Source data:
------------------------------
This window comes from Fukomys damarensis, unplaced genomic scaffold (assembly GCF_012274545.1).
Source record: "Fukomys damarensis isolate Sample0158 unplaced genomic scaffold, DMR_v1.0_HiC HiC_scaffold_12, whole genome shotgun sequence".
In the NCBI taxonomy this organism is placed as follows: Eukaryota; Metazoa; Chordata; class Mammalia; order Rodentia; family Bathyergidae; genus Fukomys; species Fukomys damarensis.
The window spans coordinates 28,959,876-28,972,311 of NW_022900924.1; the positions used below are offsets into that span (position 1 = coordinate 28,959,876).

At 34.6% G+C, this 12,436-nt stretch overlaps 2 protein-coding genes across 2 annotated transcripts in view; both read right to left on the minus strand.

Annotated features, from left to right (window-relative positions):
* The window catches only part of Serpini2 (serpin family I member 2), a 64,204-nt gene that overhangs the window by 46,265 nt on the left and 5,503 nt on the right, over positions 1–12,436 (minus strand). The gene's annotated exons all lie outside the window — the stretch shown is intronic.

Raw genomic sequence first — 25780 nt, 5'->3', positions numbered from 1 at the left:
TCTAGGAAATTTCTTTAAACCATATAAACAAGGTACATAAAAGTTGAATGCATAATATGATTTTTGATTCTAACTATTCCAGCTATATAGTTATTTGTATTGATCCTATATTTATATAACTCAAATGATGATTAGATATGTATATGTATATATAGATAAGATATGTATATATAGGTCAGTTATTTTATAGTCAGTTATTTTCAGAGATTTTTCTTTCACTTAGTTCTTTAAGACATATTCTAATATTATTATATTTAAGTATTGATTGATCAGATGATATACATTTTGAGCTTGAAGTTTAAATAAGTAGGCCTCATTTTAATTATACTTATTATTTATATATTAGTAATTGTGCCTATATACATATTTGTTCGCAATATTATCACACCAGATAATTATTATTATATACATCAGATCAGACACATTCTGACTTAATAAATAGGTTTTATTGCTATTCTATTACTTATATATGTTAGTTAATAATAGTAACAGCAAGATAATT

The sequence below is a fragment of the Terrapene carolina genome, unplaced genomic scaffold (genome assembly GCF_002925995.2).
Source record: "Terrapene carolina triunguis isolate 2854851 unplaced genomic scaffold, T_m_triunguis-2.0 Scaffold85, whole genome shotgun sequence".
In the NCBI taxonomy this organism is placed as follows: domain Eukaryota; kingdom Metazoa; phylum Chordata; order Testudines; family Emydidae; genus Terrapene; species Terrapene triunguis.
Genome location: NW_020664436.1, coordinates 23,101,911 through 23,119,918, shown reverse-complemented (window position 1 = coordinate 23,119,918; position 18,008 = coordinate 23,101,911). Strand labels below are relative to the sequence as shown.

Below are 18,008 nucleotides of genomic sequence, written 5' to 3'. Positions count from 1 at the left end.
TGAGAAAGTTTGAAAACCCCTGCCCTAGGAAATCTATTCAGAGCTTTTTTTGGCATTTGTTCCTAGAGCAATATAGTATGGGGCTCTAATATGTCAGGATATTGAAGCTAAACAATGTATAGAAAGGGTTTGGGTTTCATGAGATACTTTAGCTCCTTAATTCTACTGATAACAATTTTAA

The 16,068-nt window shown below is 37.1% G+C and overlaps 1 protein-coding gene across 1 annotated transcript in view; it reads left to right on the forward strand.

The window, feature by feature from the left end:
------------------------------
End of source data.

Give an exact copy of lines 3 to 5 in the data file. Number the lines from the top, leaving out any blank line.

In the NCBI taxonomy this organism is placed as follows: Eukaryota; Metazoa; Chordata; class Mammalia; order Rodentia; family Bathyergidae; genus Fukomys; species Fukomys damarensis.
The window spans coordinates 28,959,876-28,972,311 of NW_022900924.1; the positions used below are offsets into that span (position 1 = coordinate 28,959,876).

At 34.6% G+C, this 12,436-nt stretch overlaps 2 protein-coding genes across 2 annotated transcripts in view; both read right to left on the minus strand.